For four, like I said originally, good for you for escaping debt. The math will work out about even between us, I suspect. I'll have a job I like; you'll hopefully have a job you like. I'll be happy paying off some debt; you'll be happy spending years of your life working a job you'll never see again. Tomato, tomahto.
 
  • #54
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Unless you're working in a field remotely applicable to whatever major you're in, then it might as well be burger flipping.
Again, my experience tells me that this is not true.

Chill out. I guarantee you no employer is going to keep someone who takes criticism as poorly as you do. Given that you apparently have a full-time job, how about you apply the same level of courtesy here that you do in the workplace?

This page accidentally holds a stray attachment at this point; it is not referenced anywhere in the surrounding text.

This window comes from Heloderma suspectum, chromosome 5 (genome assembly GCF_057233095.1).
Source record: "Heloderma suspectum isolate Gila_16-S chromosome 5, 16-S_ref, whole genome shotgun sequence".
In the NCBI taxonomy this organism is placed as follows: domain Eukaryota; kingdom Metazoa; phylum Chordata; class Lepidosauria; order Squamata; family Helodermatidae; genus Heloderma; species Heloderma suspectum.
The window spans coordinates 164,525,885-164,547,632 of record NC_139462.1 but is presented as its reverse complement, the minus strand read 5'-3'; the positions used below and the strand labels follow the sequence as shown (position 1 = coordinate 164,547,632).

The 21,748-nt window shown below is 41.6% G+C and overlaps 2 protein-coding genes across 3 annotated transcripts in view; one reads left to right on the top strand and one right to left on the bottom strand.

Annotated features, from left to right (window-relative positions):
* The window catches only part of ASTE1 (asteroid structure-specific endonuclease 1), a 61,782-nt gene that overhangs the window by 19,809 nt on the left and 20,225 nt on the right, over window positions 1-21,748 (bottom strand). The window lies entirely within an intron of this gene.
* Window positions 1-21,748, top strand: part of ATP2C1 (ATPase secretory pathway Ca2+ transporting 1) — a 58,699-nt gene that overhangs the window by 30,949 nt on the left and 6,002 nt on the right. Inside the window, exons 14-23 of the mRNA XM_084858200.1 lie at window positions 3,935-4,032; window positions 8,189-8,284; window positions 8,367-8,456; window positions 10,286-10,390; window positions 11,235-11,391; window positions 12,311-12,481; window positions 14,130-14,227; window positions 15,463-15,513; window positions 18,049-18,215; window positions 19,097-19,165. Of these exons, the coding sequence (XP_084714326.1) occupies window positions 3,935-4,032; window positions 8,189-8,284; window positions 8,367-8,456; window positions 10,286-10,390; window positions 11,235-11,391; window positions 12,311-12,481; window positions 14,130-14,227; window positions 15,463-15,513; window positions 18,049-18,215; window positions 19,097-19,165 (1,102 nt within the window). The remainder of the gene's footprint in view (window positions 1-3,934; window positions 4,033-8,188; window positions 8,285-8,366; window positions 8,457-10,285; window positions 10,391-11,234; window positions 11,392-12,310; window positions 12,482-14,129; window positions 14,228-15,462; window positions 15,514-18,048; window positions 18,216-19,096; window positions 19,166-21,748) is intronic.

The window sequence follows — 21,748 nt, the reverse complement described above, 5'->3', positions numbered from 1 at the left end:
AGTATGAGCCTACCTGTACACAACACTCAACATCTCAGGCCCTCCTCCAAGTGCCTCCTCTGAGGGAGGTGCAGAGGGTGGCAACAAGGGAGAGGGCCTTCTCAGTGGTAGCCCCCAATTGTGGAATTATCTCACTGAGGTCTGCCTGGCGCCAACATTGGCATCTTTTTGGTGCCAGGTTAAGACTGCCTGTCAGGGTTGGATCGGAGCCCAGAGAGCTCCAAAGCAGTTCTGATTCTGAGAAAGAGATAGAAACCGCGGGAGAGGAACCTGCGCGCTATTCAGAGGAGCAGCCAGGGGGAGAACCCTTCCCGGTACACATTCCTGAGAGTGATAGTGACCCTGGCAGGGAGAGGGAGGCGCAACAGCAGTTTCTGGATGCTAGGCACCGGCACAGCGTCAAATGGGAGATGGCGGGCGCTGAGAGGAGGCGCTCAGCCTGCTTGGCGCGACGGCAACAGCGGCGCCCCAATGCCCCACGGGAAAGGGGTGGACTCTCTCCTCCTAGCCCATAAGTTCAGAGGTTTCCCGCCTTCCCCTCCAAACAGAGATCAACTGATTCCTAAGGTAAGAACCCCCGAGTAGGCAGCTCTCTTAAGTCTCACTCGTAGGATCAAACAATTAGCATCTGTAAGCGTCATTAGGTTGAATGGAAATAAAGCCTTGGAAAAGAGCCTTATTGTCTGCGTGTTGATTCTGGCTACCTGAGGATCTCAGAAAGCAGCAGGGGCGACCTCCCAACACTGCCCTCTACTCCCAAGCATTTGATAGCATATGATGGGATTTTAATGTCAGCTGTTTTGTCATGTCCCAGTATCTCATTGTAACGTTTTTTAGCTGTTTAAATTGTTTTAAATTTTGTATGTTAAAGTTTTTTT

And what, not defend my positions? Just because I disagree with you doesn't mean that I am treating anyone with out courtesy. You said that I was being presumptuous. I said that you were being presumptuous. Where was the lack of courtesy?

For one, I'm not "acting like I'm really the smart one". I'm saying that I could not get a college education without debt. In fact, I wouldn't be alive right now if I hadn't taken on debt. Woe be to you if you randomly find yourself with a chronic illness - you might have to go into debt.
Obviously, if the only thing you have debt for is medical stuff, then we're talking something a little different. Though, that does not totally excuse debt in all cases.

For two, I'm not getting defensive. The only one getting defensive is you. Case in point your extremely harsh reaction to my post when my harshest word was "presumptuous" - as I believe you said to me multiple times earlier.